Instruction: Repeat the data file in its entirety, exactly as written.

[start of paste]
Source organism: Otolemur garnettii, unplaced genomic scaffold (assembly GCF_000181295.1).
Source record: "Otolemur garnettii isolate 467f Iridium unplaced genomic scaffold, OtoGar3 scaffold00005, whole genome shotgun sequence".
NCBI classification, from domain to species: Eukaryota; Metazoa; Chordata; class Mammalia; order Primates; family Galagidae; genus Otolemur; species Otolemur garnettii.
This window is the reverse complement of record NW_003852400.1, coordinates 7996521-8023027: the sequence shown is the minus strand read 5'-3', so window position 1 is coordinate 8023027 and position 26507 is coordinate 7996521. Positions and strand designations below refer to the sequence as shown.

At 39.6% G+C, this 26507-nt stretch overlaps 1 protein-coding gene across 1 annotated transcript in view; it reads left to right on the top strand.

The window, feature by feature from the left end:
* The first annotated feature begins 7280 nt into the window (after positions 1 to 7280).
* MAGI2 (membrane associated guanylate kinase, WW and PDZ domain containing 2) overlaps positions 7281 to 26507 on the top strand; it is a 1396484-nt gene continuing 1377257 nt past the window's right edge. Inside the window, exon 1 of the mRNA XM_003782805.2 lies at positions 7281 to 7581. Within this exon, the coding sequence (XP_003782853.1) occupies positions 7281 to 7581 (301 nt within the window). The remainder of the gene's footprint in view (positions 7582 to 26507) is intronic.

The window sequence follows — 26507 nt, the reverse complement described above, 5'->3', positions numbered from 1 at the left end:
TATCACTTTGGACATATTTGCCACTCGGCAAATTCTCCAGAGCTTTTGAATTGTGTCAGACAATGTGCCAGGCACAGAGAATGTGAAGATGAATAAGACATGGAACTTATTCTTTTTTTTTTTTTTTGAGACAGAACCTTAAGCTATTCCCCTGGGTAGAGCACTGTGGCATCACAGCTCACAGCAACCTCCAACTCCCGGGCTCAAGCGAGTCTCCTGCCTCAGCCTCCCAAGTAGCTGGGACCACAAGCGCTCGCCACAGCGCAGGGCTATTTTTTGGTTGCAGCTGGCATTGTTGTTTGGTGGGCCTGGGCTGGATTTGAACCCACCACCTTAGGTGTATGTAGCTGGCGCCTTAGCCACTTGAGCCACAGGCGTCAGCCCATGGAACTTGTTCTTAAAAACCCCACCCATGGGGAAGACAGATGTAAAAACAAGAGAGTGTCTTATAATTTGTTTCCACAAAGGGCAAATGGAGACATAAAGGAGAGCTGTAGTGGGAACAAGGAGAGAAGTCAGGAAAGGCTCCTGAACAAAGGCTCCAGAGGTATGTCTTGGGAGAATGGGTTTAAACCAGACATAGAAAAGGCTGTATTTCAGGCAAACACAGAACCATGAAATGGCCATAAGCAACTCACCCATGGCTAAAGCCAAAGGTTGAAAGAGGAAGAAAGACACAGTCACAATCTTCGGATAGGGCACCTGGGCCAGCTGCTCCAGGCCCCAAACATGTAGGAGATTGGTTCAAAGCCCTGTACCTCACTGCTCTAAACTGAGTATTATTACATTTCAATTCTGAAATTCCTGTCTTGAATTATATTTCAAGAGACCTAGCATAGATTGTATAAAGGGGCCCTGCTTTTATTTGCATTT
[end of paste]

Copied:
Source organism: Otolemur garnettii, unplaced genomic scaffold (assembly GCF_000181295.1).
Source record: "Otolemur garnettii isolate 467f Iridium unplaced genomic scaffold, OtoGar3 scaffold00005, whole genome shotgun sequence".
NCBI classification, from domain to species: Eukaryota; Metazoa; Chordata; class Mammalia; order Primates; family Galagidae; genus Otolemur; species Otolemur garnettii.
This window is the reverse complement of record NW_003852400.1, coordinates 7996521-8023027: the sequence shown is the minus strand read 5'-3', so window position 1 is coordinate 8023027 and position 26507 is coordinate 7996521. Positions and strand designations below refer to the sequence as shown.

At 39.6% G+C, this 26507-nt stretch overlaps 1 protein-coding gene across 1 annotated transcript in view; it reads left to right on the top strand.

The window, feature by feature from the left end:
* The first annotated feature begins 7280 nt into the window (after positions 1 to 7280).
* MAGI2 (membrane associated guanylate kinase, WW and PDZ domain containing 2) overlaps positions 7281 to 26507 on the top strand; it is a 1396484-nt gene continuing 1377257 nt past the window's right edge. Inside the window, exon 1 of the mRNA XM_003782805.2 lies at positions 7281 to 7581. Within this exon, the coding sequence (XP_003782853.1) occupies positions 7281 to 7581 (301 nt within the window). The remainder of the gene's footprint in view (positions 7582 to 26507) is intronic.

The window sequence follows — 26507 nt, the reverse complement described above, 5'->3', positions numbered from 1 at the left end:
TATCACTTTGGACATATTTGCCACTCGGCAAATTCTCCAGAGCTTTTGAATTGTGTCAGACAATGTGCCAGGCACAGAGAATGTGAAGATGAATAAGACATGGAACTTATTCTTTTTTTTTTTTTTTGAGACAGAACCTTAAGCTATTCCCCTGGGTAGAGCACTGTGGCATCACAGCTCACAGCAACCTCCAACTCCCGGGCTCAAGCGAGTCTCCTGCCTCAGCCTCCCAAGTAGCTGGGACCACAAGCGCTCGCCACAGCGCAGGGCTATTTTTTGGTTGCAGCTGGCATTGTTGTTTGGTGGGCCTGGGCTGGATTTGAACCCACCACCTTAGGTGTATGTAGCTGGCGCCTTAGCCACTTGAGCCACAGGCGTCAGCCCATGGAACTTGTTCTTAAAAACCCCACCCATGGGGAAGACAGATGTAAAAACAAGAGAGTGTCTTATAATTTGTTTCCACAAAGGGCAAATGGAGACATAAAGGAGAGCTGTAGTGGGAACAAGGAGAGAAGTCAGGAAAGGCTCCTGAACAAAGGCTCCAGAGGTATGTCTTGGGAGAATGGGTTTAAACCAGACATAGAAAAGGCTGTATTTCAGGCAAACACAGAACCATGAAATGGCCATAAGCAACTCACCCATGGCTAAAGCCAAAGGTTGAAAGAGGAAGAAAGACACAGTCACAATCTTCGGATAGGGCACCTGGGCCAGCTGCTCCAGGCCCCAAACATGTAGGAGATTGGTTCAAAGCCCTGTACCTCACTGCTCTAAACTGAGTATTATTACATTTCAATTCTGAAATTCCTGTCTTGAATTATATTTCAAGAGACCTAGCATAGATTGTATAAAGGGGCCCTGCTTTTATTTGCATTT